### Program Structure

Hello, Im a novice to programming. I just wanted to know if anyone could direct me to a site with fairly simple c++ programs that I would be able to get into and see the structure and how the commands work to get a preview before I dive into it.
Hm... even fairly simple C++ program can appear quite involved for a beginner, because you'd not only have to understand the syntax of C++, but also the standard library and third party libraries involved, as well as the idioms used.

That being said, here's a simple program that asks the user to input a range (for example from: 0 to: 10) and then outputs the fibonacci numbers in that range (for example, the 0th fibonacci number to the 10th fibonacci number).

 ``123456789101112131415161718192021222324252627282930313233343536373839`` ``````#include #include std::vector getFibs(int from, int to); int main(int argc, char** argv) { int from,to; std::cout << "Which fibonacci numbers do you want?" << std::endl << "from: "; std::cin >> from; std::cout << "to: "; std::cin >> to; std::vector fibs = getFibs(from,to); std::cout << "["; for(std::vector::iterator it=fibs.begin(); it!=fibs.end(); ++it) { std::cout << *it << " "; } std::cout << "]" << std::endl; return 0; } std::vector getFibs(int from, int to) { int a = 0; int b = 1; for(int i=0; i result; for(int i=from;i

Here you can see it in action - scroll down to the compile results, click on input and then enter the 2 numbers there (for example
 `0 10`

and then click one ideone it)
http://ideone.com/OntbV#ul_inouterr

Note that this is a very simple example - real programs often span dozens (if not thousands) of files, also this example didn't include any error checking whatsoever. It also solves only a single problem, while most programs will achieve more complex tasks that need to be broken down into parts that are solved individually, coordinating all of this is also an important skill one only learns from practice.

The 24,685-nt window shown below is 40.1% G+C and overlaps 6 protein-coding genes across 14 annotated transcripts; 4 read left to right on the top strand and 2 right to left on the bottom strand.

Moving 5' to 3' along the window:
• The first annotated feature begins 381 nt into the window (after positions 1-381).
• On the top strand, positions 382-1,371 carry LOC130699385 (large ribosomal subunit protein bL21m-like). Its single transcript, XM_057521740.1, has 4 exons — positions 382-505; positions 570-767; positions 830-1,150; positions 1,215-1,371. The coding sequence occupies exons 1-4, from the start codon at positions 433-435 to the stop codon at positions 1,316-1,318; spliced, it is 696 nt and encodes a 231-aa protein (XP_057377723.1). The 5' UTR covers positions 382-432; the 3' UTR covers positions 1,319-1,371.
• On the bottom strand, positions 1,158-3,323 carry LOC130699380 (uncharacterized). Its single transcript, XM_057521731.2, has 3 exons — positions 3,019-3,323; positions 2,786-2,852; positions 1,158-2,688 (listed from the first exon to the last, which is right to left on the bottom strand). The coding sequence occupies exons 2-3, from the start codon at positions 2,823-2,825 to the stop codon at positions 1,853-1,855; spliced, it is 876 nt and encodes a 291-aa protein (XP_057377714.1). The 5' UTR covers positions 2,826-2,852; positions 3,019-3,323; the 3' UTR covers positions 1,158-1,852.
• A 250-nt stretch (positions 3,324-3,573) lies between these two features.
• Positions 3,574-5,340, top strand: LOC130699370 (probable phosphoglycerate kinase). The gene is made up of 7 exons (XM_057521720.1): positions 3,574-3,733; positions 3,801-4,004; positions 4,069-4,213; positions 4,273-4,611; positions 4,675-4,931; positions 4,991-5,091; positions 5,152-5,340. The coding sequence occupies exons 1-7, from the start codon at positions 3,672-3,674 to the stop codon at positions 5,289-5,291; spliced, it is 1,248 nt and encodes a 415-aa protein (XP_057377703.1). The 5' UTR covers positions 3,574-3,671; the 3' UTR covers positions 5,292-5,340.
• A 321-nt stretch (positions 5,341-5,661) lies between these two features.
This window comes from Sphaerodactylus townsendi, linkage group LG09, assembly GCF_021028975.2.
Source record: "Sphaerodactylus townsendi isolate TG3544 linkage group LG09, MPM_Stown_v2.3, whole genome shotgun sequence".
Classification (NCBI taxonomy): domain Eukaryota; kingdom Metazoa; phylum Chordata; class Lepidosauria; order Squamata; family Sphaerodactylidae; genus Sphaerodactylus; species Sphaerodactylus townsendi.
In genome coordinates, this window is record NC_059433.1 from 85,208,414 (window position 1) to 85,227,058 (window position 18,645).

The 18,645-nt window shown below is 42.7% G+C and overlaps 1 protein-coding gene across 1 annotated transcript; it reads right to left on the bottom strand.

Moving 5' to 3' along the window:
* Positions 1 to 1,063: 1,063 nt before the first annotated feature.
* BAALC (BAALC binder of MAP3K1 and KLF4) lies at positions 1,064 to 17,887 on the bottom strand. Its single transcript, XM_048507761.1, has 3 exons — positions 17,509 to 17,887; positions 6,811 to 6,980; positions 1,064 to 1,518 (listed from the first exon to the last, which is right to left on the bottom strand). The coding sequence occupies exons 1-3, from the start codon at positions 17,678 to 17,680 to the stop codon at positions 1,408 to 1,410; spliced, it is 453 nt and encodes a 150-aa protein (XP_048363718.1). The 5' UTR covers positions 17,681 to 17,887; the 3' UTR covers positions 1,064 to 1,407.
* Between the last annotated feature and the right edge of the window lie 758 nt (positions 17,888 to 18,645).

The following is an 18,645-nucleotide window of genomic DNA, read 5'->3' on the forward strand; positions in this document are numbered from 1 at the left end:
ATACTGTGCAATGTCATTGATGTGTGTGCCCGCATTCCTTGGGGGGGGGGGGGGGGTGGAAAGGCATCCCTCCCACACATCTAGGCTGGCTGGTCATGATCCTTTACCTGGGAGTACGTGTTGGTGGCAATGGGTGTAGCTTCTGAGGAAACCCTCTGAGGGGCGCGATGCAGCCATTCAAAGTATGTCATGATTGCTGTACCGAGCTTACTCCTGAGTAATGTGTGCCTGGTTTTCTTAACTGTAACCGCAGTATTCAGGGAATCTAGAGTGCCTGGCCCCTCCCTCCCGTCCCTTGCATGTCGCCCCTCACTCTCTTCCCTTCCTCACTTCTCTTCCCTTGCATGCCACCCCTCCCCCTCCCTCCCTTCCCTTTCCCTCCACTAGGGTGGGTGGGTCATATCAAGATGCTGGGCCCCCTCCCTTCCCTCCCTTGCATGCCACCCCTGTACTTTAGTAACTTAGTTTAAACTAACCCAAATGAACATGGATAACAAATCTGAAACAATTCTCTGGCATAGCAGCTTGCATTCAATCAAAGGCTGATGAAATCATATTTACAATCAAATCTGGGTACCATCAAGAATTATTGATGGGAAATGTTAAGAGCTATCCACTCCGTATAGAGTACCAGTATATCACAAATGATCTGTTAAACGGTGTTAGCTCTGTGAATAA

That doesn't mean you necessarily have to understand everything this program does immediately though. If you're a complete novice some things might be still a bit unfamiliar to you.
Last edited on
I wouldn't call that simple for a novice programmer

 ``12345678910111213141516171819202122`` ``````#include //cout, cin, endl #include //pow int main() { int pownum; //declare a variable, so we can hold data, in this case an int, or integer, which is any number from -2.4 billion to +2.4 billion while (true) //never end { std::cout << "Enter a number to be the power of 2" << std::endl; //output text std::cin >> pownum; //get text std::cin.clear(); // these two lines are to stop infinite loops caused by unexpected input, like a letter std::cin.ignore(); std::cout << std::endl; //new line std::cout << "2^" << pownum << " = " << pow(2, pownum) << std::endl; // display result std::cout << std::endl; //new line } return 0; }``````

that is the sort of code you'd be expected to write on your first or second day, nothing complicated, just input/output and math.
Last edited on
He wanted to see structure, so I thought having a function besides main should be in there. main shouldn't do much, if any, work.

`//declare a variable, so we can hold data, in this case an int, or integer, which is any number from -2.4 billion to +2.4 billion `

This is wrong btw. First of all, it's roughly +-2.1 billion (from -2^31 to +2^31-1) for 32 bit integers - second, int's aren't guaranteed to be 32 bits (well, they are most of the time on current system, but the standard only guarantees than an int is large enough to hold a short int, which is large enough to hold a char and at least 16 bits, char being at least 8 bits).

`// these two lines are to stop infinite loops caused by unexpected input, like a letter `

One call to cin.ignore() ignores exactly 1 character. I somehow doubt that is the intent here. Note that if you include <cmath>, you should use std::pow rather than pow. (pow is the version declared in math.h, while std::pow has overloads for various types).
Last edited on
Topic archived. No new replies allowed.